Westpac and Airbnb launched a new collaborative marketing campaign last night, ‘your spare, spare room’. The campaign is simple: enter to win one of 50 $250 vouchers for Airbnb. The questionable rationale for Westpac and Airbnb’s association it to facilitate the homeownership process. Specifically, the promotional video shows a young homeowner feeling limited by her parents’ overwhelming presence during the move. She needs space! And so, she rents them a spare Airbnb room.
The campaign does not explicitly advertises a Westpac product, except for a link to ‘Find out more’ about how to get a home loan. Rather, it has been construed by commentators as a mechanism to attract a younger customer base. Whether the campaign responds to a relatable consumer need, as presented in the fictitious scenario, is questionable especially given its target audience. How many homeowners, at least in Sydney, are young enough that their parents would be so closely invested in the process, let alone mobile enough to want to be present throughout the move.
It seems that, if the marketing campaign is not explicitly advertising a service, its main objective may be brand association: Westpac is associated with a young hip brand and Airbnb is associated with an experienced and legitimate brand.
A playful exchange
Leading up to last night’s launch, ‘your spare, spare room’ was the talk of the town, not unlike the high school’s latest mismatched couple. Westpac and Airbnb’s public flirt sure had the allure of a Facebook wall comment stream between two anxious teens. In fact, given the calculated nature of the messages, you could even liken the Westpac and Airbnb marketing teams to the friend squad advising the youthful lovers on the best emoji to use.
The Westpac and Airbnb’s twitter exchange was generally not so well received. Most responses either humorously or not so humorously, accused the stream of being corny and calculated: ‘Would you two please just go and get a room together (:’ and ‘This whole conversation is like a terrible AM radio commercial.’ Tony Lee, digital strategist pointed out the risk of people thinking the campaign ‘might not be an authentic piece of information’. His opinion is that people are very cynical of promotional [strategies] when it’s not done in a traditional way – sponsored tweets for example’.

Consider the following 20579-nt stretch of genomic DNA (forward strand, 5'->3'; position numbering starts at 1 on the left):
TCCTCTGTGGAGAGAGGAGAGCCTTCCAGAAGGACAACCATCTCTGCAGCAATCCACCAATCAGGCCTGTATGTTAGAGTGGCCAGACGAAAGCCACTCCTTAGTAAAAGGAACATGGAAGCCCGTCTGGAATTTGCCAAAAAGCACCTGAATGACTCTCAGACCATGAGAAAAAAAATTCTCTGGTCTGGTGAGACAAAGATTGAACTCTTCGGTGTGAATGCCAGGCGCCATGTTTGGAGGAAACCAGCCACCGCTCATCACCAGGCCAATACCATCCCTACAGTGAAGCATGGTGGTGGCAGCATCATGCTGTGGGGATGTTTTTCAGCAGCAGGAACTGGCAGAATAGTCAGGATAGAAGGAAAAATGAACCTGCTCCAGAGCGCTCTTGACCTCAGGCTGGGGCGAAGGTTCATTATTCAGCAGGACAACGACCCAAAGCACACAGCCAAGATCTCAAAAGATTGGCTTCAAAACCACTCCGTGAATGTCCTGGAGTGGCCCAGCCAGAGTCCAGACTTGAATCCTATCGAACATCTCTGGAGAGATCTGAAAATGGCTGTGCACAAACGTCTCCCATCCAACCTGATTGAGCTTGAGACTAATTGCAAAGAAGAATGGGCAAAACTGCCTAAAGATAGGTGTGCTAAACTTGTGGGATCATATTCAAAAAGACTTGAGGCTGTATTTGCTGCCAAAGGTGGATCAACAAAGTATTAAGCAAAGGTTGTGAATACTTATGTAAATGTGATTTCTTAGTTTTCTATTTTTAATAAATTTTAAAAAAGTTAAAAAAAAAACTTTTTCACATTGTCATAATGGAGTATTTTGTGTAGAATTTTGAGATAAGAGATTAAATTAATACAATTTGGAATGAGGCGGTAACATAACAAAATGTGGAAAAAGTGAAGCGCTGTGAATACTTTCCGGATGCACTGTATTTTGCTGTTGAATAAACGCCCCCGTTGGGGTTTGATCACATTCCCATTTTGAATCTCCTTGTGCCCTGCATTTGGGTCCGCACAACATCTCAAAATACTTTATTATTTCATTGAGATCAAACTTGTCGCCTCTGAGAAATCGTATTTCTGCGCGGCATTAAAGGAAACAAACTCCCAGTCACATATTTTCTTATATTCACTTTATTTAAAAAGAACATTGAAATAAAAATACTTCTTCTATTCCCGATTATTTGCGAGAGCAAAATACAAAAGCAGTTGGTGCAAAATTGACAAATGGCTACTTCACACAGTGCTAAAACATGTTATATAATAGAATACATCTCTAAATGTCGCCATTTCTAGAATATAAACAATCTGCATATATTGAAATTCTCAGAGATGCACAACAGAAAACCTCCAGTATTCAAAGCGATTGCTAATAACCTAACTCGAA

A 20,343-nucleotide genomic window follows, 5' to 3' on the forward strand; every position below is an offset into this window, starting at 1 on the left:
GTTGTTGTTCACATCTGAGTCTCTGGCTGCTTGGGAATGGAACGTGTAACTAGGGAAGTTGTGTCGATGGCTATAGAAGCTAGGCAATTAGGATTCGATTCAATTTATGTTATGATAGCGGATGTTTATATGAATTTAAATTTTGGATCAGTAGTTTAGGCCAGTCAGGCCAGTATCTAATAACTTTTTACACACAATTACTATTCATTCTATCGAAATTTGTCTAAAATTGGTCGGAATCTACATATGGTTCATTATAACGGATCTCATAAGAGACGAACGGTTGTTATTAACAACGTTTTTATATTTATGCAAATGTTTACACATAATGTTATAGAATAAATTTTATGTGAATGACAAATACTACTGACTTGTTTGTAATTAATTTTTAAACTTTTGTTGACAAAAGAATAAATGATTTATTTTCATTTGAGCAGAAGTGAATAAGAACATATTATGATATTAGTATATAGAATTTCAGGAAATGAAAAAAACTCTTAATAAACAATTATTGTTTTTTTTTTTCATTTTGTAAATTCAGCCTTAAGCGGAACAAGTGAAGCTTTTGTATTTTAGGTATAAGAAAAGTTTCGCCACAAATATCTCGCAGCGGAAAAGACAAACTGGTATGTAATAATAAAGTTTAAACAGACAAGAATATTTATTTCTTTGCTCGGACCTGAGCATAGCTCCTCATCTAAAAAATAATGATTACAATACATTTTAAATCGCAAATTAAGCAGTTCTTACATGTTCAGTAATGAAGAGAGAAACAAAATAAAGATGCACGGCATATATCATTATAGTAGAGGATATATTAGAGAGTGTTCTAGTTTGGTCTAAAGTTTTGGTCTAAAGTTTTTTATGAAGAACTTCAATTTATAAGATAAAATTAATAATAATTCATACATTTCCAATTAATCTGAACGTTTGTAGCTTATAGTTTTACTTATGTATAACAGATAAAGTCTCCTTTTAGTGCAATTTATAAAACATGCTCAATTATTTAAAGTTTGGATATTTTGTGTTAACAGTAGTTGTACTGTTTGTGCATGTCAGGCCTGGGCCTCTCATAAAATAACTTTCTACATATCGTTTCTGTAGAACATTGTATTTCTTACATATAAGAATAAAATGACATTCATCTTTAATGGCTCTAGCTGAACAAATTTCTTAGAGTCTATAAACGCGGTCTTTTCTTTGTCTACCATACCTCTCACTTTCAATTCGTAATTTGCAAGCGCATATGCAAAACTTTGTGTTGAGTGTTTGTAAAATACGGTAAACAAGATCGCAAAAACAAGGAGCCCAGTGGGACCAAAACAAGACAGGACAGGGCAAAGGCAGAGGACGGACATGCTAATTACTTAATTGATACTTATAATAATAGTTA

However, it is a well known saying that all publicity is good publicity: people are talking and writing about it (guilty). Some users actually commended the innovativity of the exchange: ‘Unique, perhaps entertaining’. This aligns with the campaigns’ whole strategy: to appeal to a younger and digital market.
Westpac’s real intentions
Westpac’s general manager, Melanie Evans, says that ‘speaking to australia in a digital environment during the peak home buying season is key to Westpac’s marketing strategy and working with an innovative digital brand like Airbnb will allow us to reach [a] new audience.’ This is the ultimate game plan. It is less about promoting Westpac’s home loans with low interest and favourable terms but rather about tapping into a younger market or simply an innovation-oriented crowd. The thought process would be something along the lines of: ‘Airbnb is an business model I support: it’s innovative and a product of the shared economy. Westpac supports it – I’ll bank with Westpac.’
Westpac is not the only large, perceived rigid company that has sought to be associated with an upcoming digital company, although other partnerships also incorporate a practical element. For example, Qantas has a partnership with goCatch, the taxi booking app. Travellers who use goCatch earn Qantas points when they use the app. Toyota has also recently associated itself with BigCommerce, the e-commerce software developer.
Will it last?
Whether such associations are effective is unclear. Creative director for OgilvyOrg, Rob Morrison says it may not be so profitable to jump onto these new digital businesses’ success train. He argues they are liked ‘precisely because they are new’; therefore, it may be pointless for Westpac, a well established company to attempt to associate with Airbnb.
Associating with younger brands may be profitable in the short run by slightly shifting customers’ perceptions. A more long lasting effect may be achieved in the case of more fundamental incorporations of the digital service, like Toyota and Qantas. However, in the present case, it is unlikely a month long giveaway will shift Westpac’s customer base or reputation into the future.
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